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Democracy and peace to answer China's war authorization law

  • Date:2005-03-24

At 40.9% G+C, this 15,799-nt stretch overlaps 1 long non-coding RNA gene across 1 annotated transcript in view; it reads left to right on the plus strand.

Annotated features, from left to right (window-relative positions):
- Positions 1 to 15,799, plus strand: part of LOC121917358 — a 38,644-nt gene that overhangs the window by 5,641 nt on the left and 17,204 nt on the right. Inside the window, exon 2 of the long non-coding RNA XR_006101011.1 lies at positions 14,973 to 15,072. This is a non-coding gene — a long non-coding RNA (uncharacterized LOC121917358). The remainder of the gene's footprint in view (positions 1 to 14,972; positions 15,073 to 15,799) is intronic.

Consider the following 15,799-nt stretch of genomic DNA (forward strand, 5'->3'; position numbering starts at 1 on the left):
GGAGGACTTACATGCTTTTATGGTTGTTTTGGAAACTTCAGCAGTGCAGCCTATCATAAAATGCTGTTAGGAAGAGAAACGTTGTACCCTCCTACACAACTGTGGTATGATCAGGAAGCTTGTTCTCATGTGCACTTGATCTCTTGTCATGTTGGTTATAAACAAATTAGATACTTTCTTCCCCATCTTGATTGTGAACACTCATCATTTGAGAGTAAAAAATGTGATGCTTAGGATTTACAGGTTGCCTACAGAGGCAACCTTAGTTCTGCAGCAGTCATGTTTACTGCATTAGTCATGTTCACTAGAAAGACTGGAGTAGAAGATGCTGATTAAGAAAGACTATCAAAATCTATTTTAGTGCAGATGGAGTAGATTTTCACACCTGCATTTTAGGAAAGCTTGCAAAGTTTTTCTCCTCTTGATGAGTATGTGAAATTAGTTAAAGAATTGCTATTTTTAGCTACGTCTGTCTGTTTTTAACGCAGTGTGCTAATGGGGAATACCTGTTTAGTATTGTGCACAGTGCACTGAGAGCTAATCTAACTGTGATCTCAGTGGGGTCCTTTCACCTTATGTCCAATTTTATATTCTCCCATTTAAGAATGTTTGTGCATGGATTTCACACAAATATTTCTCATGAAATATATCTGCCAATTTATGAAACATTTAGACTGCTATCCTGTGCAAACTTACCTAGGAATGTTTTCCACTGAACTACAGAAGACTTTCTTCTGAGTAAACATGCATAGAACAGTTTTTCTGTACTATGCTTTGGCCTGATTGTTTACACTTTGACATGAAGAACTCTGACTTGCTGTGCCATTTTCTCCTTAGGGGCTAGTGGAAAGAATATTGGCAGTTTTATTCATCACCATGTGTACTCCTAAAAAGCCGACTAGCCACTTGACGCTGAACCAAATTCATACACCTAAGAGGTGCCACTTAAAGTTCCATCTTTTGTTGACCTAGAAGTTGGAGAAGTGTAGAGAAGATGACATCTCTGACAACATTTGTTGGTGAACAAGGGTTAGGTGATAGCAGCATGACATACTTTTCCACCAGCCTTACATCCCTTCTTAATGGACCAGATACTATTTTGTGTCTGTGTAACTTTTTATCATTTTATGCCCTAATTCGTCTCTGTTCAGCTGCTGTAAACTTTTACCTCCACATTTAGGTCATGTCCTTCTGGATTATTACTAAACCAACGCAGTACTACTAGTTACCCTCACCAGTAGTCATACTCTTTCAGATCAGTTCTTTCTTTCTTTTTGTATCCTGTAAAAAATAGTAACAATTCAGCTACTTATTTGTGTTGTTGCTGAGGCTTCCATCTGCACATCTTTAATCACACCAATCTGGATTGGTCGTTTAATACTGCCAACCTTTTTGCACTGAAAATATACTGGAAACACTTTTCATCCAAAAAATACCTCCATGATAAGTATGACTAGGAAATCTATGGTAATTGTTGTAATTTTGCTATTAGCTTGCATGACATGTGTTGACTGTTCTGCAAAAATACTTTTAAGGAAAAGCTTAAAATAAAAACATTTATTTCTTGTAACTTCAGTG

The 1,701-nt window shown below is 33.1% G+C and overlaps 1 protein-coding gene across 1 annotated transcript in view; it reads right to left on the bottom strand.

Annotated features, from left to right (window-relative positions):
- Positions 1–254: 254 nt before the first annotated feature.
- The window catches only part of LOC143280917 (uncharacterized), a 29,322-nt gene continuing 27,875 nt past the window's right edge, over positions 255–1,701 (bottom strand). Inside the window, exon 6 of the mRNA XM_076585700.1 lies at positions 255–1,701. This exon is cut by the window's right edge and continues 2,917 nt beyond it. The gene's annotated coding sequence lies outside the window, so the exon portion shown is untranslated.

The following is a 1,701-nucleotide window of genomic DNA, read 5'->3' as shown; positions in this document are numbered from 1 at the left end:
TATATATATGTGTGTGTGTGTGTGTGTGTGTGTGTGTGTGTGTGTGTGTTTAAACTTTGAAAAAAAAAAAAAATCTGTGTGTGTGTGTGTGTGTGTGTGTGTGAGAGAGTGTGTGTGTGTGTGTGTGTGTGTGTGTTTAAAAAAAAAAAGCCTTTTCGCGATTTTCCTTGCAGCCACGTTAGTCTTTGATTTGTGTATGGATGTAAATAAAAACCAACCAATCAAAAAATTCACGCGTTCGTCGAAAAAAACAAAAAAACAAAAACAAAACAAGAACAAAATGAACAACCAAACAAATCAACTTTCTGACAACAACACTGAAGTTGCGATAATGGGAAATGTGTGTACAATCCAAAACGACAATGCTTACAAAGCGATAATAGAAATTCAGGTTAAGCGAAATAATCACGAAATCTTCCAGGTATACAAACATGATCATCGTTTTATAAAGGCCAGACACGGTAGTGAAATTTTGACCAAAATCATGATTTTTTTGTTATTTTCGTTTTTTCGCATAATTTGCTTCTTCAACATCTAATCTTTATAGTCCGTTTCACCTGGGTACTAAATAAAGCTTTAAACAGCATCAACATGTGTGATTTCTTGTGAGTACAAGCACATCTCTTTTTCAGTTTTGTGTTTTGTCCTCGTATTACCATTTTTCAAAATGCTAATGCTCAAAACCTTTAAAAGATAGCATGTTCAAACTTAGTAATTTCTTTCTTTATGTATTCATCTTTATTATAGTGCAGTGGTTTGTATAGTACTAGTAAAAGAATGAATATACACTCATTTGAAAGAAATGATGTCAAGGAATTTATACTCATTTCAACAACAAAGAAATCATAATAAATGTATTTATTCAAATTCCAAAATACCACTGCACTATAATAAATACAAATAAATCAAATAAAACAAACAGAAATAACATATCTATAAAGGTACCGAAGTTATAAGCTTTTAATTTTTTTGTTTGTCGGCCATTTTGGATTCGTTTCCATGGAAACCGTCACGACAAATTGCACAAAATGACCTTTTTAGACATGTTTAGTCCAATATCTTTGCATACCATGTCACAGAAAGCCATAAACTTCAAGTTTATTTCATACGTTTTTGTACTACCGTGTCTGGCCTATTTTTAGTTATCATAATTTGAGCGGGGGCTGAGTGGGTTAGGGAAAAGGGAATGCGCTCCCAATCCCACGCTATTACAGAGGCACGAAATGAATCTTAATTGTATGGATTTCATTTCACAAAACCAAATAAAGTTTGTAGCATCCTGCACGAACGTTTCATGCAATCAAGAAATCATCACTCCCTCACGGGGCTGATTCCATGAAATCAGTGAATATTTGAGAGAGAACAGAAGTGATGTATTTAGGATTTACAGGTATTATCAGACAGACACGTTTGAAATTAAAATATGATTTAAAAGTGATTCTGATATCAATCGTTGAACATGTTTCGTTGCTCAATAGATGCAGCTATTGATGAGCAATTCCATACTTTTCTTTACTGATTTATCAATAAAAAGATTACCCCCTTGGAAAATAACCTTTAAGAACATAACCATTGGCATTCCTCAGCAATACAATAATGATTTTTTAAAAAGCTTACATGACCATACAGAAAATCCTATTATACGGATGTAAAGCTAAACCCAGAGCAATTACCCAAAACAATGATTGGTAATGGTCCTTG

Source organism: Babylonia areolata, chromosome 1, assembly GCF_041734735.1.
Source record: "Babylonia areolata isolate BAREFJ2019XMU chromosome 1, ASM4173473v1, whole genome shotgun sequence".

Jaushieh Joseph Wu Mainland Affairs Council With the international community calling for reconsideration, the Chinese National People’s Congress passed the anti-separation law (so called anti-secession law, ASL) on March 14, 2005 by 2896 to 0, with PLA officers cheering on the floor. The law requires Taiwan to follow only one political belief—unification with China, and it authorizes the military to use “non-peaceful means and other necessary measures” against Taiwan. This is conceivably the most disgraceful act committed by any government in the 21st century. Taiwan started its peaceful transition to democracy in the 1980’s, had the first popular parliamentary election in 1991 and the first popular presidential election in 1996. After three popular presidential elections and with profoundly active media and opposition parties, Taiwan has been admired as a genuine liberal democracy. In Taiwan, political belief is a freedom guaranteed and protected by the constitution. The people of Taiwan may not always agree with each other on Taiwan’s future relations with China, but are determined to safeguard their hard-won freedom and democracy—including the right to freely elect their national leader, the right to decide their future, and the right to disagree. While a minority believes in unification with China and some believe that a formal declaration of full independence from China is necessary, the majority of the Taiwan people want to maintain the status quo, with Taiwan having popularly elected president and parliament and a government which exercises exclusive jurisdiction over the territory under its control. The essence of the status quo in the mind of the absolute majority of the people in Taiwan is that Taiwan, bearing the national moniker of the Republic of China according to its constitution, is a sovereign country and the sovereignty rests solely in the hands of the Taiwan people. Any change to Taiwan’s current status must come with the assent of the 23 million people in Taiwan, for the obvious reason that it is already a democracy. The Chinese government said that the ASL is designed as a check against advocates of Taiwan independence. But for China to claim that it has the right to use non-peaceful means against Taiwan because of different political beliefs in a democracy, is like a trouble-making bully claiming that he has the right to brutalize someone because of a certain look in a person’s appearance. What exacerbates the situation is that this trouble-making bully is armed and unpredictable. China’s military spending is expected to increase by 12.6% this year, making it the eleventh consecutive year of rapid expansion. The deployment specifically targeting Taiwan has also expanded to an alarming degree. More than 700 short-range ballistic missiles together with a huge fleet of modern submarines and advanced jetfighters are ready for deployment, and with more to be added, the area is extremely volatile. Even though China has increased its military threat against Taiwan, Taiwan considers the only solution to reducing tension is through goodwill gestures, dialogue and negotiation, on issues political or otherwise, without any preconditions. The Taiwan government firmly believes that peace is the only answer to any dispute. Precisely for the above reason the Taiwan government issued many goodwill gestures to China and worked hard on the Lunar New Year chartered flight. Meanwhile, Taiwan also continues to call for more negotiations on other issues, such as cargo flights, currency exchange, investment protection, tourism, repatriation of illegal immigrants, and a joint effort against cross-strait crime. Peace and positive relations between Taiwan and China can be brought closer if China agrees to negotiate. But the effort by Taiwan in this regard has suffered a severe blow by the China’s adoption of the ASL, under which the PLA is authorized to launch a war under illusive conditions that the Chinese government has the sole right to interpret. In other words, it is a blank check delivered to the PLA. A new element of danger has obviously been added into the already unstable cross-strait situation. Peace and stability, the common aspiration of the international community for East Asia, seem more remote than ever. Even though the ASL has complicated the cross-strait situation, war does not yet seem imminent. There are still chances for the international community to tell China firmly: do not resort to any non-peaceful means, and peace is the only answer. At least the United Nations Charter says so. We should not forget the price we all paid because we did not say no to Saddam Hussein when he claimed the Iraqi historical rights over the “Province of Kuwait.” The sad history that silence is an accomplice to aggression should not be repeated, and the international community should act on behalf of peace and democracy. At a time when China enacts the ASL authorizing non-peaceful means against Taiwan, it will be a terrible mistake for the EU to lift its arms embargo against China, for it signals to China that the EU encourages China to bully and attack Taiwan. What the EU should do, rather than lifting the arms embargo, is to tell China to fully respect and follow the common values of mankind: peace and democracy. China has many domestic problems, political, economic, and social. Taiwan understands quite well that China needs a peaceful environment to engage in development. For that purpose, Taiwan would like the international community to know that it is perfectly willing to co-exist peacefully with China. Taiwan would also like to work with other democracies to share its own experience of development with China, particularly in the area of freedom, human rights, and democracy. (This article was originally published in Taiwan Perspective e-Paper Issue No. 69, March 24, 2005, by the Institute for National Policy Research.) National Policy Research